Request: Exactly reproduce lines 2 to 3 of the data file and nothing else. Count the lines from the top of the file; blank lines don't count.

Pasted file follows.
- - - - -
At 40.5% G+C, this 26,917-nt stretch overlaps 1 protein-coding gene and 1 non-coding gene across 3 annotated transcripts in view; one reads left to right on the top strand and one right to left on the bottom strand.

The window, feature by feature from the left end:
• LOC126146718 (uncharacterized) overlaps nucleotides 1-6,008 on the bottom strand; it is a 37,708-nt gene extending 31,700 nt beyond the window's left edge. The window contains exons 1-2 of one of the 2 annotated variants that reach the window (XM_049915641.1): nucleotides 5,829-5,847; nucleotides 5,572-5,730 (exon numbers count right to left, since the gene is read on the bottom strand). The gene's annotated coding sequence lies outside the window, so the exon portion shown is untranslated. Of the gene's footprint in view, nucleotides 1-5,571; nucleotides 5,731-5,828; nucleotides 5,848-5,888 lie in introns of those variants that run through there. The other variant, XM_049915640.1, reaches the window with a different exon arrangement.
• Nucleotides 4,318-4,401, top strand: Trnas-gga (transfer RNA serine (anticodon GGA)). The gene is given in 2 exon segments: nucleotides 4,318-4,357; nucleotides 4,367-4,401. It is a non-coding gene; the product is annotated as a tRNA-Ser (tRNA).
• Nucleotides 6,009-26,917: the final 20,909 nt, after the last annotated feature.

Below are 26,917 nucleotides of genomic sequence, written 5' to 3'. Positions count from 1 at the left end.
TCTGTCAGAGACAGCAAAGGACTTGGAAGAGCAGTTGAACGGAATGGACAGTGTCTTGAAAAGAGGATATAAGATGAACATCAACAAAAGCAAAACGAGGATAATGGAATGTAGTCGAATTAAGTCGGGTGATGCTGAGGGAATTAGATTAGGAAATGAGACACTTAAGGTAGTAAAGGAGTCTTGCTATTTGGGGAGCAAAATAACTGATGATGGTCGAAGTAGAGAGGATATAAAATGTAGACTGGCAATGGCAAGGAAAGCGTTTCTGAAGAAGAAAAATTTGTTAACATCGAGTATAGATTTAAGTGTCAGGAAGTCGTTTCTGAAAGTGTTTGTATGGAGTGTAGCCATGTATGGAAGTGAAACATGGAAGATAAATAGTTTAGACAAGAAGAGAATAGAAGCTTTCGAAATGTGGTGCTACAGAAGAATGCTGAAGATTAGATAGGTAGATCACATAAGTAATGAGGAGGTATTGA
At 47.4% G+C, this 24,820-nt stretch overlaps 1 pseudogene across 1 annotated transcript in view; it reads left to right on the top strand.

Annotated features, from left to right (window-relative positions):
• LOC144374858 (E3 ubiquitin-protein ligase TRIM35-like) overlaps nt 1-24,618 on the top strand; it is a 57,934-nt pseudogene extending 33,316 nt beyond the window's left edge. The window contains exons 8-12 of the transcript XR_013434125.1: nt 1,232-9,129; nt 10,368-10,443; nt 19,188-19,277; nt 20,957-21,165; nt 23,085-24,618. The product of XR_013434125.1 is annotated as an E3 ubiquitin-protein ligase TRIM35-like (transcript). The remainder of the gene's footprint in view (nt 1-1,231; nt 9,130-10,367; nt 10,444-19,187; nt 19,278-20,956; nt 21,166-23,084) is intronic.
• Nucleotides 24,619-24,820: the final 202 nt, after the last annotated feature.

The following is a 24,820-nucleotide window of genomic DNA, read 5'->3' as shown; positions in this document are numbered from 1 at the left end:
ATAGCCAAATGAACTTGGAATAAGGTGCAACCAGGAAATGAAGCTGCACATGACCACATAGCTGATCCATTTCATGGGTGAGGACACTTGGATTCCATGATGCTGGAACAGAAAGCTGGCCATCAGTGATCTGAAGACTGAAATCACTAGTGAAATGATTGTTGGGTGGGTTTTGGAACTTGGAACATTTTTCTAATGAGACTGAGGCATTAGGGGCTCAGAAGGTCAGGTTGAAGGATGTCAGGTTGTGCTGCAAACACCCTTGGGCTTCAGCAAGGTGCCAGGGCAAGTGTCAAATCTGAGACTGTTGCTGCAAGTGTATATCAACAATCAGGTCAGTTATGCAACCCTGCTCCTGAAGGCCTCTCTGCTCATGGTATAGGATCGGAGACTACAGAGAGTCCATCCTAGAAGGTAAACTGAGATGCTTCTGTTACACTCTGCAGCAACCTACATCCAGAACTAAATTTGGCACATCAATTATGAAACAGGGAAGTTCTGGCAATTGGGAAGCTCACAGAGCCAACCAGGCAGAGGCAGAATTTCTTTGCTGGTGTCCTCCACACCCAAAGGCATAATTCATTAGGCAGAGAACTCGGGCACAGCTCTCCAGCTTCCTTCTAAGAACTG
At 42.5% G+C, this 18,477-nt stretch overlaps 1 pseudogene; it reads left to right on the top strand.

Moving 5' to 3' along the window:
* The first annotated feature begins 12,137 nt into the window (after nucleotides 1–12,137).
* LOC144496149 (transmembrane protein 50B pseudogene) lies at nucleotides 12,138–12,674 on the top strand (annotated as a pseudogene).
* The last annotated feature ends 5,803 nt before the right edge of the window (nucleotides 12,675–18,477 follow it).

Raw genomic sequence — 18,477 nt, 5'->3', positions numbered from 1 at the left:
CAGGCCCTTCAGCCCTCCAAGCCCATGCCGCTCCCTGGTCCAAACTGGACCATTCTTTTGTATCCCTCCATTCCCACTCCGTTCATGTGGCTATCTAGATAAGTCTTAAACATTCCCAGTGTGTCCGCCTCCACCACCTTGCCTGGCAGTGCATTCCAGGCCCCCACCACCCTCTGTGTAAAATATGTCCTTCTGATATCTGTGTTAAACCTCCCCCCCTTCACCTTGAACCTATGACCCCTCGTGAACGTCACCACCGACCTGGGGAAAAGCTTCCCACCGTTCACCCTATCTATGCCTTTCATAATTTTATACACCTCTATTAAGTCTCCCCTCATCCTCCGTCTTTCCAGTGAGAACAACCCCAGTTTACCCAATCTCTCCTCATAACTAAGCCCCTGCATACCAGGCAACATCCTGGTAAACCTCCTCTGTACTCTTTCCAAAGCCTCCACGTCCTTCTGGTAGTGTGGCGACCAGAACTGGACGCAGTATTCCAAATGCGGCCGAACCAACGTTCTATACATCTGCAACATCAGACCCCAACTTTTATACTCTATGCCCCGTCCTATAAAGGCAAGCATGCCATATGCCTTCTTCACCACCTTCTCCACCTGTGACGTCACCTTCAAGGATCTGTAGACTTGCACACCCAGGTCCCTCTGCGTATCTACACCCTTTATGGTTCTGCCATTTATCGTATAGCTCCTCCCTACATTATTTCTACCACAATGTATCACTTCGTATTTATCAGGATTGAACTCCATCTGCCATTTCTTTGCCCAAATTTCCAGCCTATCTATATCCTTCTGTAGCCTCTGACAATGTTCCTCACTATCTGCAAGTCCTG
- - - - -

The window, feature by feature from the left end:
• LOC126146718 (uncharacterized) overlaps nucleotides 1-6,008 on the bottom strand; it is a 37,708-nt gene extending 31,700 nt beyond the window's left edge. The window contains exons 1-2 of one of the 2 annotated variants that reach the window (XM_049915641.1): nucleotides 5,829-5,847; nucleotides 5,572-5,730 (exon numbers count right to left, since the gene is read on the bottom strand). The gene's annotated coding sequence lies outside the window, so the exon portion shown is untranslated. Of the gene's footprint in view, nucleotides 1-5,571; nucleotides 5,731-5,828; nucleotides 5,848-5,888 lie in introns of those variants that run through there. The other variant, XM_049915640.1, reaches the window with a different exon arrangement.